Despite South Africa's unique history, and those remarkable TRC hearings, which investigated 35 years of human-rights abuses, granting 849 prisoners amnesty, including the Heidelberg killers, Ginn admits her stance is unusual. "There were some radical opinions from the white people, and a bit of hate mail." Even her family has struggled. Lyndi's brother Ant, who lives in Margaret River, Australia, took his time over backing his mother; and Ginn's husband, whom she'd rather not name, "would rather be left out of this journey altogether", disapproving of the pair's unlikely friendship. She names two other Heidelberg victims, both maimed, admitting neither "journey the same path".
Although it was faith that pointed Ginn towards clemency, she quashes my suggestion that faith was a prerequisite. "I think forgiveness is a human attribute. Letlapa has forgiven equally and he's an atheist." She's unsure whether there is anything particularly South African about her mercy. "That's an interesting question. I don't know that there's been any survey done to find out. I think the human heart wants revenge; it's only human." That said, she adds: "There's a lot of forgiveness that's been offered, and I think the fact that there are any whites present in South Africa is a tribute to black forgiveness". Not that there are any guarantees about that mindset lasting. She points to Julius Malema, a 33-year-old firebrand, whose Economic Freedom Fighters movement, which he started last July, won 27 seats in the May elections. "His supporters have placards saying, 'Whites must go' and 'Whites must die', so that's frightening sort of stuff for South Africans," Ginn adds.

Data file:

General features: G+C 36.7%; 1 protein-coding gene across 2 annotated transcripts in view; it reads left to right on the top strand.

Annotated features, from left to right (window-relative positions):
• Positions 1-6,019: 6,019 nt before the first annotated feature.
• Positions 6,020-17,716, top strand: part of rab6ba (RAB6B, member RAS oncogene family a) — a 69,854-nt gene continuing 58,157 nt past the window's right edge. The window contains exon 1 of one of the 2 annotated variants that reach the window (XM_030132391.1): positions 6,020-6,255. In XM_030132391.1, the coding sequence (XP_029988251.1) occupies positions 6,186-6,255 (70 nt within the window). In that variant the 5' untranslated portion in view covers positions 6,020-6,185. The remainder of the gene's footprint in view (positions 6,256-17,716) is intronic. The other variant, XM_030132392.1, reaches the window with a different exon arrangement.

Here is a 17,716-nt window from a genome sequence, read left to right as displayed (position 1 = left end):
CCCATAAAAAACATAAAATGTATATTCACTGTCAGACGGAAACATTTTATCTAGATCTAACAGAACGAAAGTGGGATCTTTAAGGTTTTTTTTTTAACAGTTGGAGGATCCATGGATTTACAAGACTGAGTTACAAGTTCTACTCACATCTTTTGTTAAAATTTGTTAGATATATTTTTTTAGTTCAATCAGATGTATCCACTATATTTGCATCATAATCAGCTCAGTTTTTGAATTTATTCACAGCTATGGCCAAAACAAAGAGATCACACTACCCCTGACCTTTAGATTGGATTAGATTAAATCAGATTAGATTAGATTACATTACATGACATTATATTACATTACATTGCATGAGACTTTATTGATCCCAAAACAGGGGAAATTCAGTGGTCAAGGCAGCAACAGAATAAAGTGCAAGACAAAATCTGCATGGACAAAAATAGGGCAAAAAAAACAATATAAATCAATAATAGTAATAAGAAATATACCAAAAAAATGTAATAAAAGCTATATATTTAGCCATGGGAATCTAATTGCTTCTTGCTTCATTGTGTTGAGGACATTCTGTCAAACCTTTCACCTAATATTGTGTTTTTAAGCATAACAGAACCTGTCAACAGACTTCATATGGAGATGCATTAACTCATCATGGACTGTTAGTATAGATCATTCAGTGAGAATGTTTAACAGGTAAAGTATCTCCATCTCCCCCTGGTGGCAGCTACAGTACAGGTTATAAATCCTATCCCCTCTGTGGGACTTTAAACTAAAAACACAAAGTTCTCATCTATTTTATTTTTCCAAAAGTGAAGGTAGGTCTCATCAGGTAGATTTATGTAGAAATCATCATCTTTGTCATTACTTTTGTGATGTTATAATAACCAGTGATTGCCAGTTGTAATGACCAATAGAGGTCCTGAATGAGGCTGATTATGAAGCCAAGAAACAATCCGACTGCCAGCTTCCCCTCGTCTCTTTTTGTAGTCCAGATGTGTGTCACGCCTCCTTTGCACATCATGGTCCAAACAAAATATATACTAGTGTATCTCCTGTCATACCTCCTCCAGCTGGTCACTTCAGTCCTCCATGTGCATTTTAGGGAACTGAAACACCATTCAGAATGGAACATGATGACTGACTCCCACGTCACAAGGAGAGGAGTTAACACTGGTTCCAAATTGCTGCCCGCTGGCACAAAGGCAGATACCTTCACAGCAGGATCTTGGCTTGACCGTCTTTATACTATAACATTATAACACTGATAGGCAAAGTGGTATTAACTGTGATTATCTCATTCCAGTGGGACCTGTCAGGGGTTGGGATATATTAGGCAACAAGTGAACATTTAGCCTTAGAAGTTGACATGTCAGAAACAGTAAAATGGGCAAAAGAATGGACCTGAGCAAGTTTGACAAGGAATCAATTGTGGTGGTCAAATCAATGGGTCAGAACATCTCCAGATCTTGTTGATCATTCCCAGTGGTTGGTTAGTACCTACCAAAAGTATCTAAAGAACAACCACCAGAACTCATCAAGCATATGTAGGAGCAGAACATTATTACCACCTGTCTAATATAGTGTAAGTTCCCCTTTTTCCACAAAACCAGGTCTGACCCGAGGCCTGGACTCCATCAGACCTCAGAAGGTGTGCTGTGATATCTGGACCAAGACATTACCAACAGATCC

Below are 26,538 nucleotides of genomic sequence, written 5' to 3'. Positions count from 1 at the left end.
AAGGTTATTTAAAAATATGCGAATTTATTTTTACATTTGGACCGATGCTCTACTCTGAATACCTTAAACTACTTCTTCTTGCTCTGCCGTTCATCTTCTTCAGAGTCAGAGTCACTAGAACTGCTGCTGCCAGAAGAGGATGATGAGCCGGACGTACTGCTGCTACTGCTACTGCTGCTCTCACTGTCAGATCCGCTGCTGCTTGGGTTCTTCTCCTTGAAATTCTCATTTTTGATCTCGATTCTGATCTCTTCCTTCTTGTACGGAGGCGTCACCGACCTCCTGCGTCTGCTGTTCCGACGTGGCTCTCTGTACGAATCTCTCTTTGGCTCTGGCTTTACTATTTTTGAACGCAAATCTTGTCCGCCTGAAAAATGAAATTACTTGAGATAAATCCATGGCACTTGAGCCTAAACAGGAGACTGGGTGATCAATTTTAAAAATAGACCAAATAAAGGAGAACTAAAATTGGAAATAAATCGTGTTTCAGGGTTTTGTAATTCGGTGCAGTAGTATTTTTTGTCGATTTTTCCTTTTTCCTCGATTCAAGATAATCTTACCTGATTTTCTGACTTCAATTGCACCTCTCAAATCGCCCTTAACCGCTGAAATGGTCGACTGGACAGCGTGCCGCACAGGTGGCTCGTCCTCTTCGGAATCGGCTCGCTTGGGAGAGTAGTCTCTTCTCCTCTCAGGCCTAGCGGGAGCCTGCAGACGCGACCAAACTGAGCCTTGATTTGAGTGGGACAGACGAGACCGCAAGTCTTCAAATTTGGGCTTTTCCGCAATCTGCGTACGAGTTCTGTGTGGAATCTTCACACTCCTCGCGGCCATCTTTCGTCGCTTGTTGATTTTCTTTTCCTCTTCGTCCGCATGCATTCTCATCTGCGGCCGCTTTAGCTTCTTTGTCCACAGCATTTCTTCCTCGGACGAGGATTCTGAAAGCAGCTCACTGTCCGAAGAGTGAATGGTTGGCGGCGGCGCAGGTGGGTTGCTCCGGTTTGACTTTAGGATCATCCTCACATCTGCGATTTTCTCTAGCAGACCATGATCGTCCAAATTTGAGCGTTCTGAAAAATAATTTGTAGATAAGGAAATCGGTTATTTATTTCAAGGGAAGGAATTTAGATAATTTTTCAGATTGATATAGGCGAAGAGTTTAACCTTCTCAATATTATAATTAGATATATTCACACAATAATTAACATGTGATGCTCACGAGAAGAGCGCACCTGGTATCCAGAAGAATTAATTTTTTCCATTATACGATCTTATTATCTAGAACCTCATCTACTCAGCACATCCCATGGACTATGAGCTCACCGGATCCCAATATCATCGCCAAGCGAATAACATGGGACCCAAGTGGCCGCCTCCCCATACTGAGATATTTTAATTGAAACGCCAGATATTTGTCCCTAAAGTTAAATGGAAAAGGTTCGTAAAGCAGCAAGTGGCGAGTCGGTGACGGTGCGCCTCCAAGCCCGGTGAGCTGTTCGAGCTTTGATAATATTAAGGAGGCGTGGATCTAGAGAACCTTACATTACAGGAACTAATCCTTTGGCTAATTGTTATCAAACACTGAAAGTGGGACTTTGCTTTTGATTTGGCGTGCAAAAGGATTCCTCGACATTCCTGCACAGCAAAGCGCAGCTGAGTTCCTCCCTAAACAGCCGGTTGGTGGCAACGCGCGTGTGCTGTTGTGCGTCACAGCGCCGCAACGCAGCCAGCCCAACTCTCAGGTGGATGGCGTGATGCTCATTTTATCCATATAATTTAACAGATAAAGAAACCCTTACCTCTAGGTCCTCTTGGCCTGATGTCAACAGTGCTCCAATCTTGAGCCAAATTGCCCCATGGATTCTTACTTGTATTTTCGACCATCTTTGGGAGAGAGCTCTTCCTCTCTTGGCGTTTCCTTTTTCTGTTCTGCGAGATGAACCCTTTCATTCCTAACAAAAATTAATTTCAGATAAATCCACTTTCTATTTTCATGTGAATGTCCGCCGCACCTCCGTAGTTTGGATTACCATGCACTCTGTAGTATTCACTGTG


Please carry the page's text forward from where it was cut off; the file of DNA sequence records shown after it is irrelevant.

Today, the Lyndi Fourie Foundation exists to push Ginn and Letlapa's message of "conciliation and hope" in South Africa and beyond. Not that Ginn expects everyone to follow suit. "I'm not there to prescribe. I understand that for some people it's very difficult because of the ongoing challenges they experience." It does happen, though. Take the woman in the Solomon Islands whose brother was beheaded in a marketplace and for 10 years had said nothing. "She saw our documentary and then told us about his head, just lying there. All that grief bottled up. We were able to support her. And a little lady in Glasgow, who heard us talk at the cathedral and said she'd been meaning to write a letter of forgiveness for 30 years and she was going to go home that very night and write it."
And all because justice wasn't enough for one woman who had lost her only daughter; she needed to forgive as well.Reuse content